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"... Tchaikovsky’s Violin Concerto can move and carry me on undulations of both frailty and calculated brutality. For pure musical poetry I have several versions. Belkin and Vengerov’s is among my favorites. The SE-35 tracked the monstrous dips and peaks of the musical flux, communicating the soloist’s accents and fluid motions to provide the closest facsimile to real I’ve yet heard in my system. With the SE-35 in place the soundstage was laterally massive but especially so in the depth perspective. Sections of the orchestra were seemingly placed further back with more realistic depth of field but the soloist locked in place forward and in three-dimensional relief from the rest of the orchestra. Similarly with jazz/tango combos à la Moro Quartet where the accordion/bandoneon, guitar, percussion and acoustic bass all occupy their respective spaces in a wide sound field. Again because of the SE-35’s extraordinary tonality, well-produced recordings using unusual instrument mixes are an absolutely transfixed delight to hear..."
"... Whether due to then unavailability of a certification process for copasetic iPod models or no desire to finance it, this precedent does illustrate that the digital-direct iPod feature we've previously seen in Wadia's 170i, then the iDecco and since in docks by Cambridge Audio, Onkyo and Pure and machines by Naim, T&A and Teac carries a very real penalty for any maker offering it with Apple's authorization. There's the not inconsiderable investment of a licensing fee. Possibly worse, there's the potentially glacial approval process that can wreck havoc with a firm's product launch dates. It probably explains why there are still so few solutions with this so very desirable feature. Cypher Labs' contribution looked to be the first portable and self-powered solution to match the iPod's go-anywhere appeal. Cleverly it includes high-quality internal D/A conversion—which the Wadia, Onkyo and Cambridge docks so strangely lack—and a path for external conversion to embrace $10.000 DACs if desired..."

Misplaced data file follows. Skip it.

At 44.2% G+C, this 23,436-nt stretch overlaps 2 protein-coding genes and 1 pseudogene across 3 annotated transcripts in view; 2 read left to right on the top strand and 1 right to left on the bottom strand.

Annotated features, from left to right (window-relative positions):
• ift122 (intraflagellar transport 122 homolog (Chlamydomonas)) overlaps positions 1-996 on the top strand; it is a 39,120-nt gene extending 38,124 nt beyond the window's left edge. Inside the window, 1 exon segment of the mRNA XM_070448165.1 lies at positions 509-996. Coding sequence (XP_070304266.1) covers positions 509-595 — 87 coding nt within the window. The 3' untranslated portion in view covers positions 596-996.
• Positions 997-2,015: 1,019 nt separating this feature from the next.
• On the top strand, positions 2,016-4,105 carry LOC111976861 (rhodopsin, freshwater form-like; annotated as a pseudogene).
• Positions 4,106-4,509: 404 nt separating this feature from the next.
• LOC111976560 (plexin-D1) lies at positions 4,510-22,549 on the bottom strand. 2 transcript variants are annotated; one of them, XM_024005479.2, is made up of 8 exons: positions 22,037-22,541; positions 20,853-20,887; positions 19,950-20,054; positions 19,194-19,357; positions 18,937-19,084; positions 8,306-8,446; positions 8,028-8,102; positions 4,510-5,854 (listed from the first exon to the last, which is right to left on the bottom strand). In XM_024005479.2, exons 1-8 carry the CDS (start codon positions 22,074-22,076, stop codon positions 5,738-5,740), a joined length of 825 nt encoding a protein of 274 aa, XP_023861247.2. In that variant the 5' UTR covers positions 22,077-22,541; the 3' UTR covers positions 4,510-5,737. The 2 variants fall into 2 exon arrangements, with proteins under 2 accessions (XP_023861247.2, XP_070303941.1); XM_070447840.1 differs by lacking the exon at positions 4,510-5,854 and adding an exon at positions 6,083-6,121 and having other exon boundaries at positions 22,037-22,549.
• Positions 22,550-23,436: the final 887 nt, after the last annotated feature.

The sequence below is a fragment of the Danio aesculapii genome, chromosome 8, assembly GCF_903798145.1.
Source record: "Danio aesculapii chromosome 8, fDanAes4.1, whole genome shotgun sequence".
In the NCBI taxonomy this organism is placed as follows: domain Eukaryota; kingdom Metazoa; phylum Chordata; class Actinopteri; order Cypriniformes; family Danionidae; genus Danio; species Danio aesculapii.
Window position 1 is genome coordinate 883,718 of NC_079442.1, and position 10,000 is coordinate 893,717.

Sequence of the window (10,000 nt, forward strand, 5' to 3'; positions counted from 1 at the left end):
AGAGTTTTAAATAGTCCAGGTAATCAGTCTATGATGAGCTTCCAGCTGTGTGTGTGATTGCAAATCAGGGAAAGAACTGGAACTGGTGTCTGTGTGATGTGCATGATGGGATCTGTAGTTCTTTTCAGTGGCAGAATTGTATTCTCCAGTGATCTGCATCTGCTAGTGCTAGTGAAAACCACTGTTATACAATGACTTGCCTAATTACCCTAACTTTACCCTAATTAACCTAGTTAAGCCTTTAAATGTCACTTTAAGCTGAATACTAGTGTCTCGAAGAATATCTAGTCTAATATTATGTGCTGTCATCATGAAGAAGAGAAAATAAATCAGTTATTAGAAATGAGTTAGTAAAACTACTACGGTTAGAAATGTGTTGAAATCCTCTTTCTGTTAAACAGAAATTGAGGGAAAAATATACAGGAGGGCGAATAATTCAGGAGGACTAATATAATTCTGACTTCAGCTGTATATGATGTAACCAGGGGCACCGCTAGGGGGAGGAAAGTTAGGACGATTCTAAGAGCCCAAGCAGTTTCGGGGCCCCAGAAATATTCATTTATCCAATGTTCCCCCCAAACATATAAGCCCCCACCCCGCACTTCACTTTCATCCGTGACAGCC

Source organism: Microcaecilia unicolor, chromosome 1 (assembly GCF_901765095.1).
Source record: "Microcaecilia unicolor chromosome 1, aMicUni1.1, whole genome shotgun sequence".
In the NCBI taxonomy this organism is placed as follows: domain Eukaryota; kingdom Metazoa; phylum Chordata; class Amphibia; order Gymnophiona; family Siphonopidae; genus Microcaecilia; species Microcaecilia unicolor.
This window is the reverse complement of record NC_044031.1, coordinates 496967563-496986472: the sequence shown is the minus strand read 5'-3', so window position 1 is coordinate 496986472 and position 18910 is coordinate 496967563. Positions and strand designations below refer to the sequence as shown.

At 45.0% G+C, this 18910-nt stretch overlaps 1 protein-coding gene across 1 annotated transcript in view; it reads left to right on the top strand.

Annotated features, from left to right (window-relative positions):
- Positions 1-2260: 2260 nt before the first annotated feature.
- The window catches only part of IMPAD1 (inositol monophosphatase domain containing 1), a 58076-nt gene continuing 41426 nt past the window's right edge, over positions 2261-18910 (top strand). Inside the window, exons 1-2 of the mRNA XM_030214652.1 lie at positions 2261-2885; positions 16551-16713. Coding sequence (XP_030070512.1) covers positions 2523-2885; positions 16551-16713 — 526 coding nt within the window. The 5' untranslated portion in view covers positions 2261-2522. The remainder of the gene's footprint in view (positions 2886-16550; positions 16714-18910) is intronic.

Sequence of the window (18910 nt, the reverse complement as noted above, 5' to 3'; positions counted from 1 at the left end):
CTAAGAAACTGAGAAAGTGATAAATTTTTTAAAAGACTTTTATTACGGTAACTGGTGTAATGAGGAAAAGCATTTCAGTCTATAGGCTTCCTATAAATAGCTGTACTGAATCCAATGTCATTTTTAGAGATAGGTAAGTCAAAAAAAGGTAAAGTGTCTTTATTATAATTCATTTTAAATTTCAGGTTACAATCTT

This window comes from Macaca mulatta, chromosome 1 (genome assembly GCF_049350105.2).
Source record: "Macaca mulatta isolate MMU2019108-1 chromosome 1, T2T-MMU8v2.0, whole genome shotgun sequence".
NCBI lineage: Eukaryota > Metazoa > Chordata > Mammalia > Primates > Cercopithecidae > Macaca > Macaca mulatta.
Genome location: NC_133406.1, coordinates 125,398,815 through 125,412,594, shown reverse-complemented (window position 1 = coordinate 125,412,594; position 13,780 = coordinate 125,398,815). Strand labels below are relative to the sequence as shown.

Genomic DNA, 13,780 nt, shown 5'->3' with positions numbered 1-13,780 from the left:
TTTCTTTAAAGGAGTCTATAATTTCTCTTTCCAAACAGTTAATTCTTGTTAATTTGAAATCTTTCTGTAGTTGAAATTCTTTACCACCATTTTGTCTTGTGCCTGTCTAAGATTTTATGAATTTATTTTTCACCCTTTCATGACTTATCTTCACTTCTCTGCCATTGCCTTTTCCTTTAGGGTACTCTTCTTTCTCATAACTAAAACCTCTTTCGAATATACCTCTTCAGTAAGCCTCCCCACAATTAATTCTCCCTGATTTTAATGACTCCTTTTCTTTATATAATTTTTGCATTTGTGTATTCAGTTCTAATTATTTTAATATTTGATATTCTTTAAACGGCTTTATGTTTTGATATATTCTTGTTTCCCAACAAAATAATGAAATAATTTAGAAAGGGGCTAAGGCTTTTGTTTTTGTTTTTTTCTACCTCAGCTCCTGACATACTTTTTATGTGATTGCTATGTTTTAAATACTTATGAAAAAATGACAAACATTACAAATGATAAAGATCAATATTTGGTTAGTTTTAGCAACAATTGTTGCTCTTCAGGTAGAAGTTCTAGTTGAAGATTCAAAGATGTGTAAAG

"... Within the D-Premier One one can distinguish eight different sections and all contain something that is either radically or ‘just’ different from any other design. Looking at the denuded machine a strong resemblance to a high-quality computer becomes evident. Think of an Apple iMac or blade server rather than PC, add high-tech parts and eliminate all OEM. The motherboard completely fills up the highly polished aluminum cover. When looked at with the socketry facing the observer, there is a distinctive power supply module at top left followed to the right by a bank of coils creating the power supply’s choke filter. Top right are six large capacitors for energy storage. Just above the IEC connector bottom left there’s the AC filter, at its right the two class A amplifiers. Above these Devialet placed the D/A converters. Slightly covering these amps and converters sits the separate class D amplifier unit and finally at bottom right sits the input processor as part of the motherboard. All these sections are managed by a central processor unit..."
"... "It's a different material with a different density than the usual composites we use," DeVore adds, "and so it sounds different. To explore the possibilities I built a pair of Gibbon 3s in bamboo for testing. We went through three or four pairs of cabinets to listen to different bamboos and different combinations of solid and veneered panels before I felt like I had a good grasp on the ‘sound’ of the material. Armed with that experience I designed the Gibbon 3XL from the onset with a bamboo cabinet." The Gibbon 3XL uses the same tweeter as DeVore's Silverback Reference coupled to a 5" Seas paper-cone woofer built to DeVore’s specs. Frequency range is stated as 46Hz–40kHz, sensitivity is 90dB/W/m. Impedance is 8 ohms and the tallish 3XL measures 15.25" H x 7.3125" W x 10.875" D. The 3XL comes (at an extra charge) with dedicated bamboo stands, which are absolutely critical to get the best sound. (I A/B’d the bamboo stands against my Atacama steel stands and there was no contest. Music flowed via the bamboo while the sand-filled Atacamas tended to compress and flatten the 3XL’s sound)..."

"... What accompanied this enhanced treble information was a greater sense of spaciousness. The DL103 is no slouch at staging and imaging but the Dynavector goes further and deeper by illuminating the stage where the Denon does not reach. Depth and layering of the various instrumental planes went quite a bit further with the Dynavector but it never lost the ability to paint a realistic view of the orchestra, something components too analytical can miss altogether by switching to a patchwork of images stuck together over an organic whole. The DV 20X-2 never played patchworks and pieces. Images were solid and three-dimensional but gently blended into each other as they would in a concert hall if you listened with your eyes closed..."